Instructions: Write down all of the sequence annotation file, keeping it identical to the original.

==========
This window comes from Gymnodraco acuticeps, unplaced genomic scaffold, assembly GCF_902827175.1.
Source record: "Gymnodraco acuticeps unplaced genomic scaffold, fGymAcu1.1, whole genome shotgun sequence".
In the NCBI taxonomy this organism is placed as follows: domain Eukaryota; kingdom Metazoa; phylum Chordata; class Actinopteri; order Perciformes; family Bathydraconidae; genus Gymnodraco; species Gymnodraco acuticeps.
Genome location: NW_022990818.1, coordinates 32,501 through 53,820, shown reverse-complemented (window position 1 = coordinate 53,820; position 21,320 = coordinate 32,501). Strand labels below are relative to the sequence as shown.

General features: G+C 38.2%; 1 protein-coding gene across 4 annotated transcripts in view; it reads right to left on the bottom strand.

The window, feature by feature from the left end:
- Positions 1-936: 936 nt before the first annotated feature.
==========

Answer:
This window comes from Gymnodraco acuticeps, unplaced genomic scaffold, assembly GCF_902827175.1.
Source record: "Gymnodraco acuticeps unplaced genomic scaffold, fGymAcu1.1, whole genome shotgun sequence".
In the NCBI taxonomy this organism is placed as follows: domain Eukaryota; kingdom Metazoa; phylum Chordata; class Actinopteri; order Perciformes; family Bathydraconidae; genus Gymnodraco; species Gymnodraco acuticeps.
Genome location: NW_022990818.1, coordinates 32,501 through 53,820, shown reverse-complemented (window position 1 = coordinate 53,820; position 21,320 = coordinate 32,501). Strand labels below are relative to the sequence as shown.

General features: G+C 38.2%; 1 protein-coding gene across 4 annotated transcripts in view; it reads right to left on the bottom strand.

The window, feature by feature from the left end:
- Positions 1-936: 936 nt before the first annotated feature.